- Effective date
- Procurement methods
- Exemptions from minimum requirements
- Purchasing from an Australian Disability Enterprise or an Aboriginal Business
- Involvement of the Department of Finance
- Avoiding bias
- Contract period
- Advertising open tenders
- Notification to unsuccessful bidders
- Publishing contract award and variation information
- Application to procurements pursuant to the Market-led Proposals Policy
Procurement methodsShow more
The following table sets out the minimum requirements that a public authority must use to procure goods and services, unless using a common use arrangement or a specific exemption is approved.
Temporary monetary thresholds have been introduced to support economic recovery following the COVID-19 pandemic. These changes aim to maximise opportunities for local businesses and will apply until 31 May 2021 unless otherwise revised.
|Original Monetary threshold1||Temporary Monetary Thresholds*||Minimum requirements|
|Up to $50,000||Up to $250,000||
|$50,000 up to $250,000||$250,000 up to $500,000||
|$250,000 and above||$500,000 and above||
*The temporary thresholds apply when there is an opportunity to purchase from a local business and one or more local businesses will be invited to submit an offer.
The table above sets out the minimum requirements for the applicable monetary thresholds. A public authority should also consider the nature of the market, complexity and risk, process efficiency or any other relevant factors when selecting the procurement method.
1 Monetary thresholds are based on the total estimated value, including any extension options, and are inclusive of GST.
Exemptions from minimum requirementsShow more
A public authority is not required to comply with the minimum requirements if:
- the Accountable Authority or delegate considers that circumstances exist which support the minimum requirements not applying; or
- an emergency situation arises
- justification for the decision is documented.
Circumstances where the minimum requirements may not apply include, but are not limited to the following:
- there is a bona fide sole source of supply
- a public authority has awarded a contract for a similar requirement through a competitive process within the previous 12 months and there is a reasonable expectation that the market has not changed
- a public authority requires the use of goods and services from a particular supplier that must be integrated within an existing contractual arrangement, project or ICT standard operating environment and an alternative product is not suitable
- where direct negotiations or the preferred service provider provisions of the Delivering Community Services in Partnership Policy (DCSP Policy) are applied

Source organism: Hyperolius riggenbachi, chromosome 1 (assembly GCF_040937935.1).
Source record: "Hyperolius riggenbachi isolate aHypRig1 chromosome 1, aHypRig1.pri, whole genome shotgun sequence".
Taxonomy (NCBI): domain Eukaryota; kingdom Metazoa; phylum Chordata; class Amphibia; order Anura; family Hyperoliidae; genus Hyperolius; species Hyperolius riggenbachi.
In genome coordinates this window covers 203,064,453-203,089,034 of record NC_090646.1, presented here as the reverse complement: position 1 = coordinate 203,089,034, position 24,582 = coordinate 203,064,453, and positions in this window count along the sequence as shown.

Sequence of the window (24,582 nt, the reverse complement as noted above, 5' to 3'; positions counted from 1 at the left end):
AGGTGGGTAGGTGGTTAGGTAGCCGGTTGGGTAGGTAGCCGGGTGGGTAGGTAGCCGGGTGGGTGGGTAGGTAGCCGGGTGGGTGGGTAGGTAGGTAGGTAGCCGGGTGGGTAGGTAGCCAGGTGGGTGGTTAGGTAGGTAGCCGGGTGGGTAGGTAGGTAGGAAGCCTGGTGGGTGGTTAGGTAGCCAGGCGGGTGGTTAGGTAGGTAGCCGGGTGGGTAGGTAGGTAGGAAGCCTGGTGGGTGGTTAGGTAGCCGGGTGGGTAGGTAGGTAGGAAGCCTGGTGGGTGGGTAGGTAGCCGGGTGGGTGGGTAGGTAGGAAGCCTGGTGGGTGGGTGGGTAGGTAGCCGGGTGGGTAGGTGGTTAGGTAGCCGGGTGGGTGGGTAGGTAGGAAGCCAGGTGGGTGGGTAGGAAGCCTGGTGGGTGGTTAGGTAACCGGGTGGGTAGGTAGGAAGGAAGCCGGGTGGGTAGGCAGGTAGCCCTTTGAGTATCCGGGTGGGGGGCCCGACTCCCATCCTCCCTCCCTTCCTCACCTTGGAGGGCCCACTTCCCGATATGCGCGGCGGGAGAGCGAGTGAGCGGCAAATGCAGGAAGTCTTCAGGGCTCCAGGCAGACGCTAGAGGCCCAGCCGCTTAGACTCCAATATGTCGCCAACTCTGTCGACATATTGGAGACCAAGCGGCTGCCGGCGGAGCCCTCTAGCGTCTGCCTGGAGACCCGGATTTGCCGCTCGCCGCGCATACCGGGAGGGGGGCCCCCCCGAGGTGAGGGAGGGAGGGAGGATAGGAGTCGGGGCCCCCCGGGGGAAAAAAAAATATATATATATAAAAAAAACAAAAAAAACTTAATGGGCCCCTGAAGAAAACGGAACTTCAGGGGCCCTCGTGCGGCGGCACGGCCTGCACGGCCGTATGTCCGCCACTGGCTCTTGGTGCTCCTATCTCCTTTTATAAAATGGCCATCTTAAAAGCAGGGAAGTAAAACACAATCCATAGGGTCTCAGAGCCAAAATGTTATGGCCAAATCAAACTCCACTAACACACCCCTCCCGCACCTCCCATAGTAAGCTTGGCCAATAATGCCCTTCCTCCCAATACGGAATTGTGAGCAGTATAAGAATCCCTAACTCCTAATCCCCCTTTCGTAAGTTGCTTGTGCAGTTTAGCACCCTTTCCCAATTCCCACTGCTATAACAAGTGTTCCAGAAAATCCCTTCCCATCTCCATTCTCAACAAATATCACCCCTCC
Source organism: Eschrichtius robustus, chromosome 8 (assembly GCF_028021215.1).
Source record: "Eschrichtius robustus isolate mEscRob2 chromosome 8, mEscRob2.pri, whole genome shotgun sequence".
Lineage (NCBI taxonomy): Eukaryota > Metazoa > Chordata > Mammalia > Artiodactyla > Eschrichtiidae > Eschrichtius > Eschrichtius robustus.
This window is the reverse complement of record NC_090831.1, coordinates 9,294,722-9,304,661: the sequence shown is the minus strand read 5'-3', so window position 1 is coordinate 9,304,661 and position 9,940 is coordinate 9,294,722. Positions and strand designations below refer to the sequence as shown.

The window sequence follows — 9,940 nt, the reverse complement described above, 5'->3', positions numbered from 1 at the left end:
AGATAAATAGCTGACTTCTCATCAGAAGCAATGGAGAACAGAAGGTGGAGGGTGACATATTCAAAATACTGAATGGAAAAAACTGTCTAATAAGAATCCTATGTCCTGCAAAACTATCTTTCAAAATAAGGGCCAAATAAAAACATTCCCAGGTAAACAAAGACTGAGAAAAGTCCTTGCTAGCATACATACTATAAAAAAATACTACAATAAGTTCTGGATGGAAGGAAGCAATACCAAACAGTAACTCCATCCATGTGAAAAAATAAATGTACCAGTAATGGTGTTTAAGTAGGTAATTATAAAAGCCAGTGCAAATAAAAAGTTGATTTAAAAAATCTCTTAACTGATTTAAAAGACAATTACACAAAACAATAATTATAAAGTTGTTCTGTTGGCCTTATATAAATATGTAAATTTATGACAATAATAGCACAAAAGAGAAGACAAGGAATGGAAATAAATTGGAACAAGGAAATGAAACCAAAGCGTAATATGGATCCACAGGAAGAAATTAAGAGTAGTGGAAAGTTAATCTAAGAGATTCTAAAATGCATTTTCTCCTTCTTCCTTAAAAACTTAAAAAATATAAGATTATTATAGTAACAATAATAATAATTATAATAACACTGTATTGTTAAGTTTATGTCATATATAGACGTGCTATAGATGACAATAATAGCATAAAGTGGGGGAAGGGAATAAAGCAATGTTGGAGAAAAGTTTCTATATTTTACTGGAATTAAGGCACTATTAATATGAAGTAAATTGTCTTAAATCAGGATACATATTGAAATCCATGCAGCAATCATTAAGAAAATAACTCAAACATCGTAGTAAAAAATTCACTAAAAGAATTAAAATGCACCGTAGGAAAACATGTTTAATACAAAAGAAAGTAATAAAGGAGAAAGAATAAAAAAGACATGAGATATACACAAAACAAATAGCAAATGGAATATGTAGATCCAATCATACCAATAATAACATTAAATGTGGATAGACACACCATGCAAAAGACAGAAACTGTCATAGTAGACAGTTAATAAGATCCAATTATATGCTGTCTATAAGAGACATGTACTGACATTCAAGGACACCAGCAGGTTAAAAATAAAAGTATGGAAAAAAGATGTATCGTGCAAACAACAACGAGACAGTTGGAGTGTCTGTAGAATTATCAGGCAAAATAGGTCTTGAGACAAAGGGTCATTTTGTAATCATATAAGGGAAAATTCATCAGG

Where the total estimated value of the proposed procurement exceeds the covered procurement threshold2 under any of the Free Trade Agreements (FTAs) held by the Australian Government, the grounds for exemption from the open tender process, outlined above, may not be applicable. This is due to the requirements of selective and limited tendering processes included in the government procurement chapters of the FTAs.
A partially exempt public authority must obtain advice, in accordance with their partial exemption, from the Department of Finance prior to proceeding with an exemption from the minimum requirements, particularly where the estimated value exceeds the covered procurement threshold under any of the FTAs held by the Australian Government.
2 Refer to ’covered procurement’ in the Glossary of Terms for information on the Free Trade Agreement threshold.
Purchasing from an Australian Disability Enterprise or an Aboriginal BusinessShow more
Where there is an opportunity to procure from:
- a business that primarily exists to provide the services of persons with a disability and that business is a registered Australian Disability Enterprise3 ; or
- a registered Aboriginal business4
then a public authority may procure directly from those entities without complying with the minimum requirements. Partially exempt public authorities are not required to obtain advice from the Department of Finance when procuring from Australian Disability Enterprises or Aboriginal businesses.
3 Australian disability enterprises (ADEs) are commercial businesses that employ people with a disability. A complete list of approved ADEs is available from the ADEs website.
4 Reference to the directories of registered Aboriginal businesses accepted by the Department of Finance may be found in the Aboriginal Procurement Policy Implementation Guide.
Involvement of the Department of FinanceShow more
A partially exempt public authority5 must involve the Department of Finance where the total estimated value of the proposed procurement or variation6 is $250,000 or above7, in accordance with the terms and conditions of its partial exemption.
A partially exempt public authority is not required to comply with this requirement if the procurement is undertaken under the DCSP Policy. In this circumstance, the Department of Finance may agree to provide support on a case by case basis.
COVID-19 Special Contract Variations do not require the involvement of the Department of Finance, regardless of value8.